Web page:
Replacing presently-employed workers with robots so that 1% of the U.S. population can make more profit is an immoral decision, which will allow the 1% to keep evermore of the U.S. money supply for themselves at the expense of the other 99% of the population.

In this case, it is not understandable, nor is it a moral decision – as it primarily benefits 1% of citizens over 99% of citizens.

It will come down to this, will we assure human rights for American citizens who want jobs and want to contribute to their nation’s economy, or will we favour a small number of people (the 1%) who want more, more, more, for themselves?

Who is America in business for? The 1% or the 99% of American citizens? It is a political, economic and social decision that voters will need to make in the next election cycle.

Or, put another way, should 3.1 million citizens have near total employment and economic control over 315 million citizens? [315,091,138 U.S. Census Bureau Jan 1, 2013 estimate]

Unfortunately, the 1% may be holding all the cards by the time a full conversation can occur and by the time the masses fully realize this, it may be far too late to do anything about it.

There is a better way. Read the Financial Post‘s “Employee compensation is an integral part of corporate culture” by Marty Parker, for one shining example of a better way. While just the tip of the iceberg, this one example could foreshadow a quiet and heart-warming revolution, one that benefits workers and corporations, while strengthening the very fabric of our Western society.


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Bleeding Europe — MY COMMENT

by John Brian Shannon

In one of Paul Krugman’s latest blogs (which are always great reads) entitled “Bleeding Europe” our favorite Professor takes the side of all the Eurozone nations — except for the one that has to pay the bills — Germany!

Which is fine, because those countries have been beaten up by everyone including, well, everyone. They need as many powerful voices on their side as possible, so that they can continue to run huge deficits forever — and have Germany foot the bill.

And, why not? It’s all Germany’s fault for WWI and WWII, isn’t it? Ergo, they are punishing Germany and it feels good!

The fact is, that all of the people who started both wars are long dead, as are most of the brave soldiers who were told to fight brother Europeans because the politicians of the day on both sides couldn’t get their diplomatic acts together.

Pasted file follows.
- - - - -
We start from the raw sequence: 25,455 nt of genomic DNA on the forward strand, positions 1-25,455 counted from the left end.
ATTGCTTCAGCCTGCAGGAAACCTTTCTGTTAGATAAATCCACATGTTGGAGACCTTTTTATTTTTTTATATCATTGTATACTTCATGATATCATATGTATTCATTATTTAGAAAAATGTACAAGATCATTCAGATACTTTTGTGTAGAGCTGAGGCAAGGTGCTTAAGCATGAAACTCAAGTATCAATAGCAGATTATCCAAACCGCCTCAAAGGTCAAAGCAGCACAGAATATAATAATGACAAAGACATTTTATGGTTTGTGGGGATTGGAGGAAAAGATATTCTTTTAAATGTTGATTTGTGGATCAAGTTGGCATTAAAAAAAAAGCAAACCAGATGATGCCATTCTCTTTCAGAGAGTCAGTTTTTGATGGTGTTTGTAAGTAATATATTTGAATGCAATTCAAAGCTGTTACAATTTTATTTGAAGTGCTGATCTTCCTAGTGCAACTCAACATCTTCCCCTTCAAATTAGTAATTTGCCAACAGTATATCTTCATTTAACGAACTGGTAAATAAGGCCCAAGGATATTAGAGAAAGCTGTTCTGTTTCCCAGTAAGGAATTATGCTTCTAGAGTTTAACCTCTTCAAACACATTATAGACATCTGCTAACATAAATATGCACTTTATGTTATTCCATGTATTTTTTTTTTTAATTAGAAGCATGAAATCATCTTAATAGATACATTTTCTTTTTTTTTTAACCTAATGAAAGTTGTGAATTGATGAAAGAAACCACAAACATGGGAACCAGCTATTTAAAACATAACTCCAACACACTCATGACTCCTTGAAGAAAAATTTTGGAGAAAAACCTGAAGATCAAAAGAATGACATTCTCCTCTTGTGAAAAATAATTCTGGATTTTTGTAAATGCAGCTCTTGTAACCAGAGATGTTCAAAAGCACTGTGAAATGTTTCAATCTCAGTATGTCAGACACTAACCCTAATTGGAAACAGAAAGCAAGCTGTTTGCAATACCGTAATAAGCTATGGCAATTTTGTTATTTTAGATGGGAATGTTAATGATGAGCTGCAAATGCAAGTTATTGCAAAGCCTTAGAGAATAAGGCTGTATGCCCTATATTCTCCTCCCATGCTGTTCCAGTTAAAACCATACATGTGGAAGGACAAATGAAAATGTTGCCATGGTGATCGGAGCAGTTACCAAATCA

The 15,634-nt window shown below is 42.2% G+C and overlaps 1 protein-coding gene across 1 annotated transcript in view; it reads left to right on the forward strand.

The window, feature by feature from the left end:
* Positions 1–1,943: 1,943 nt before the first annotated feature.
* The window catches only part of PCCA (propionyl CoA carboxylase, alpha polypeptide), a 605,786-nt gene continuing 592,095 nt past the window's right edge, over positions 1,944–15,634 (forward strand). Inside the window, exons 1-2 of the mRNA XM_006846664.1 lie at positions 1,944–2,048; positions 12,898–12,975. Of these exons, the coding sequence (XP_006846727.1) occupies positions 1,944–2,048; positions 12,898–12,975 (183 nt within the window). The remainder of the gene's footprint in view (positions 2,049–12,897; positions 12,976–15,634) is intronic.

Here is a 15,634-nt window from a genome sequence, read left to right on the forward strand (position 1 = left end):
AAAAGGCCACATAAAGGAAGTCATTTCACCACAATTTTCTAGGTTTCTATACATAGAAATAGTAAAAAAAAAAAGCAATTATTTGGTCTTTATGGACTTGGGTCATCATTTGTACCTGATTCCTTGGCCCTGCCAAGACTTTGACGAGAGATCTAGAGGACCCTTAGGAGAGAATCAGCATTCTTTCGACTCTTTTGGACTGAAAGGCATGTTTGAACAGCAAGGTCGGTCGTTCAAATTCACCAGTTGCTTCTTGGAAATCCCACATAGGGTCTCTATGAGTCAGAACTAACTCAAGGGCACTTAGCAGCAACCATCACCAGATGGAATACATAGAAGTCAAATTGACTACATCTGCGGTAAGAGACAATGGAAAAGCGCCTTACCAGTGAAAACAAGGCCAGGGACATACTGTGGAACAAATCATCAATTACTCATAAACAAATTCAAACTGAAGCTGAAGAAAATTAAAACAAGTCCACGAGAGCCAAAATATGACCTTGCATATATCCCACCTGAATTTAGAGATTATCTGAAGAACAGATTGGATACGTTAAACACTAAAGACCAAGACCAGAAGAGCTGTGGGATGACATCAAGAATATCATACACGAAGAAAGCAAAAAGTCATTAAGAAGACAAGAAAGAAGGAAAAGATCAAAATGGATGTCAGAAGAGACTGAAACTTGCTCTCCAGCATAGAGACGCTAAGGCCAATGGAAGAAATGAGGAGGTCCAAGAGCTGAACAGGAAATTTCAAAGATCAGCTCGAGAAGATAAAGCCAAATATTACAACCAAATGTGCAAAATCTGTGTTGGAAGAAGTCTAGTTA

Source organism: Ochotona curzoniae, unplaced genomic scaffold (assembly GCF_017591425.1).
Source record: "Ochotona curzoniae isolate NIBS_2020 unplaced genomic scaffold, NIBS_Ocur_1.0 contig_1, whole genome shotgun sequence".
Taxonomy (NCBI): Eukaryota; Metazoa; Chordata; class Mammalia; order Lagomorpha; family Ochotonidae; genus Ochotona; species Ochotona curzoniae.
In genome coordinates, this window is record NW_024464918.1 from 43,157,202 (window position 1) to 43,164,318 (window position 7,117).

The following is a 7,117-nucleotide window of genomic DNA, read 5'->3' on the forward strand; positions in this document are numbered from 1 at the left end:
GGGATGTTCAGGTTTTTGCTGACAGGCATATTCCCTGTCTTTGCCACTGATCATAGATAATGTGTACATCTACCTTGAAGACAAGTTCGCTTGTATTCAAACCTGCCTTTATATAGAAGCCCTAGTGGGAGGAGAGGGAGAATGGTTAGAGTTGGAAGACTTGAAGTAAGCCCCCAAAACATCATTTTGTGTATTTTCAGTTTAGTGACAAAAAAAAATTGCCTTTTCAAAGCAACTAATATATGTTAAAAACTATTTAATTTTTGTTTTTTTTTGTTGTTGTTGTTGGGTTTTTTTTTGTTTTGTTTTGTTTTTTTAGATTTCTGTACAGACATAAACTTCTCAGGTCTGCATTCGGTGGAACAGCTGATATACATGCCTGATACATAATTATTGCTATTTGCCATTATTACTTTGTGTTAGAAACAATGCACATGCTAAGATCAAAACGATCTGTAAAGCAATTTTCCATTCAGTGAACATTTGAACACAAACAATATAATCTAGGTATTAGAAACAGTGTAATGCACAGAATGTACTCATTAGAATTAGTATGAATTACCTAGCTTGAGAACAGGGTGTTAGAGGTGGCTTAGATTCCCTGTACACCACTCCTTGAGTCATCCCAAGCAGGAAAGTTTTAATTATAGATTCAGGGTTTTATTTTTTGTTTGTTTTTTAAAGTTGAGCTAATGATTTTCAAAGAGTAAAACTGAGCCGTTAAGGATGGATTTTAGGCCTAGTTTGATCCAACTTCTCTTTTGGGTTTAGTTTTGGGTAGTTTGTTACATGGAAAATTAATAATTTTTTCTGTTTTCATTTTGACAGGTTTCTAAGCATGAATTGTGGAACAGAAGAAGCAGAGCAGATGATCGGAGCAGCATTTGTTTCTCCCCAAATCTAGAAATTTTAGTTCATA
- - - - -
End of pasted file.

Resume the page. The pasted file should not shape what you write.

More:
But it’s a great relationship while it lasts, isn’t it? Spend like drunken sailors and have Germany’s grand-kids pay for it and if they so much as dare to hint this is a bad deal, then browbeat them with WWII-era propaganda until they stop.

It is not a sustainable relationship — even for the Germany-haters. Why? Because the combined debts and deficits of southern Eurozone nations are so large, soon even Germany won’t be able to cover the losses at the casino and they will all sink into the economic abyss together. (Then it will be; “Hey, South Korea, wanna buy the Eurozone, cheap? Their assets are mortgaged to 200% of their value, but maybe you could kick-start it.”)

It is not a sustainable relationship for 21st-century German taxpayers either, all of whom have nothing to do with WWI or WWII by the way, and are tired of paying for the neighbour’s “no wine is good enough for us” trips to the casino!

But in the end, all of this will come to a crashing halt when German voters have had enough of footing the bill for spendthrift nations who badmouth Germany at every opportunity.

And then watch what happens. Not only will the good ole days of eat, drink and be merry on Germany’s tab be well and truly OVER, the credit-ratings agencies themselves will dictate what kind of budgets countries like Greece are allowed to run. A sudden transition to balanced-budgets would be quite the shocker! If you happen to be visiting southern Europe when that happens — be sure to duck.

I think German Chancellor Angela Merkel is the smartest woman on the planet. For now, she is paying their way, biding her time, no doubt biting her tongue and just waiting for the almost inevitable day that the credit-rating agencies finally take control of overspending Eurozone member-state economies.

If and when that happens she will suddenly be recast as the sweet and gentle fairy-godmother of Europe who convinced her countrymen and women to pay the bills for her free-spending southern neighbours for as long as humanly possible. Sie haben meine Bewunderung, große Dame!